Are you trail cameras giving you valuable information or scaring deer away? Have you captured images of big bucks that were never to be seen again? Perhaps you’ve spooked them from the area with your presence, or just your scent. Bruce Ryan, a native West Virginian, has been on the cutting edge of deer hunting for decades. As an outfitter, he once offered horseback hunts in wilderness areas. His experience can help you avoid trail camera blunders that can actually cost you big bucks.

WV Deer 2013 038 (2)In a lifetime of hunting Whitetail Deer, I have witnessed nothing that changed the sport more than the advent of the Trail Camera. In the past, we hunters had to depend on fresh deer sign and the interpretation of that sign, as a major way of scouting for deer and any mature bucks that might be present. We learned to scout out food sources and the trails leading to and from these sources and bedding areas. Often we scouted sign that showed a nice buck was in our area, but could only guess at what that buck might look like.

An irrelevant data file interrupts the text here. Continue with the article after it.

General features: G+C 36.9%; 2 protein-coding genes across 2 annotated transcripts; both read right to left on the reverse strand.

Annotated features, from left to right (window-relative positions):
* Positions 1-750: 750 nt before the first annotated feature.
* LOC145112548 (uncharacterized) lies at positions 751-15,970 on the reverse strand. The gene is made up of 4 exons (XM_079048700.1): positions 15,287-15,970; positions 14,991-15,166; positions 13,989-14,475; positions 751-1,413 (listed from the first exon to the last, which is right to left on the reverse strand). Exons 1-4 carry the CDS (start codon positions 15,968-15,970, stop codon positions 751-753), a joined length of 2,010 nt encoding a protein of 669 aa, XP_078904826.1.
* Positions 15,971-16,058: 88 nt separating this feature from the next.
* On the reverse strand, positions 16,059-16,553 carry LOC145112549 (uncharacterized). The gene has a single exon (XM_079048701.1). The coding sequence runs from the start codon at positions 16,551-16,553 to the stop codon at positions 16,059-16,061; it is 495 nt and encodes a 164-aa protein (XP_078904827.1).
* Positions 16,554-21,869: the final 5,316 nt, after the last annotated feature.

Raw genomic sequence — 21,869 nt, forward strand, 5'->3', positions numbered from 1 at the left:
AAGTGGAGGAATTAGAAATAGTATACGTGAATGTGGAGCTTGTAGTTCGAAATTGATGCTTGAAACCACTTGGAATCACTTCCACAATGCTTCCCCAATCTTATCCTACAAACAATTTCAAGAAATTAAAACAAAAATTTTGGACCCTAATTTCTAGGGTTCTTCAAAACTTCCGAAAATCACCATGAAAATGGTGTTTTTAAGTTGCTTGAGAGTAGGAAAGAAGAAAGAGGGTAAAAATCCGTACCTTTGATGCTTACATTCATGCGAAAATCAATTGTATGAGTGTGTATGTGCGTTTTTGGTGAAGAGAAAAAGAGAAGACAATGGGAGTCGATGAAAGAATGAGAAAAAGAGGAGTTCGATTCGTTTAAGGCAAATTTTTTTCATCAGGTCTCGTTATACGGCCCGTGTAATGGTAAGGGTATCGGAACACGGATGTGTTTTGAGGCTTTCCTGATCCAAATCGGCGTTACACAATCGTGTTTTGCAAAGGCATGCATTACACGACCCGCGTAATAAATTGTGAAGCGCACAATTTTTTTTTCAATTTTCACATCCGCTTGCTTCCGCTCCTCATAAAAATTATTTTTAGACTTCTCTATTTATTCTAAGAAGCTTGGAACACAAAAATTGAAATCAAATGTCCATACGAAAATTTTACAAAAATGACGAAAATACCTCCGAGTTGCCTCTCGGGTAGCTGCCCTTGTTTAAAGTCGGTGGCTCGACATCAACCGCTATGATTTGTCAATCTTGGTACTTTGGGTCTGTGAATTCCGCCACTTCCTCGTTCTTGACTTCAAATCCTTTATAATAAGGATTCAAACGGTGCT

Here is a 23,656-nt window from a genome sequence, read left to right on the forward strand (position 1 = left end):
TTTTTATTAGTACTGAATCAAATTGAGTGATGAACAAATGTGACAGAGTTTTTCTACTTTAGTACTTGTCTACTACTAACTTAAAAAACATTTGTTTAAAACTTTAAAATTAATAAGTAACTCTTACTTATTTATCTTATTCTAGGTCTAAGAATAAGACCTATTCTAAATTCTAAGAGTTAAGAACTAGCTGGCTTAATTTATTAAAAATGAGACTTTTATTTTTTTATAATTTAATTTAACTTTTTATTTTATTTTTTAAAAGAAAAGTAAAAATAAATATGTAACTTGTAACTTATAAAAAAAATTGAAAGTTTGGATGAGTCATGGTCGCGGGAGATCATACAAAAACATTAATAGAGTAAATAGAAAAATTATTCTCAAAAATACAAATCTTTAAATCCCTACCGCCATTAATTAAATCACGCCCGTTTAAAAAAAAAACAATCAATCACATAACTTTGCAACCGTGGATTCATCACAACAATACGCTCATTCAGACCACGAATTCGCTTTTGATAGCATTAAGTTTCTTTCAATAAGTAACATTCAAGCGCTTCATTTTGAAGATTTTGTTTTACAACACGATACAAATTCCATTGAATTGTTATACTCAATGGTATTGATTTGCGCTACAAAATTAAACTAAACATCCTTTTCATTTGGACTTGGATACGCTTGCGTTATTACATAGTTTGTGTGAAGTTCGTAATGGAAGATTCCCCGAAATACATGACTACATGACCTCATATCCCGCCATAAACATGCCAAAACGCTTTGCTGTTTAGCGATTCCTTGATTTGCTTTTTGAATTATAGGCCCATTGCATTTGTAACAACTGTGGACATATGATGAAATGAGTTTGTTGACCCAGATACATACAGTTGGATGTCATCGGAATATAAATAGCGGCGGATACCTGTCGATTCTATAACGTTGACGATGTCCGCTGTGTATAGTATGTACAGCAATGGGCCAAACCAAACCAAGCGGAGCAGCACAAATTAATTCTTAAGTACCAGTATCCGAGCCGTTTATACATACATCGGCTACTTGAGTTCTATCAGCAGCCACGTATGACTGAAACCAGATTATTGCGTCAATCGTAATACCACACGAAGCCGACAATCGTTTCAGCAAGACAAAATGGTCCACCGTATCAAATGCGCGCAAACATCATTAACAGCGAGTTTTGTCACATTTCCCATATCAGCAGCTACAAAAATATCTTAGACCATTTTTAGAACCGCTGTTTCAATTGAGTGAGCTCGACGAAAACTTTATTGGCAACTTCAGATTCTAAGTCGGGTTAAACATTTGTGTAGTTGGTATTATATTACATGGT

The development and evolution of the trail camera changed all of this. When used correctly, we can now see photos of the deer in our areas, and keep better track of their daily habits. This includes different behavior and travel routes, as food sources change with the season and deer adjust their patterns relative to these changes.

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Joe Byers
Joe Byers has more than 1,000 magazine articles in print and is currently a field editor with Whitetail Journal, Predator Xtreme, Whitetails Unlimited, Crossbow Revolution, and African Hunting Journal magazines. He’s spent the last three decades depicting the thrill of the chase and photographing the majesty of all things wild. Byers is a member of the Professional Outdoor Media Association and numerous other professional and conservation organizations.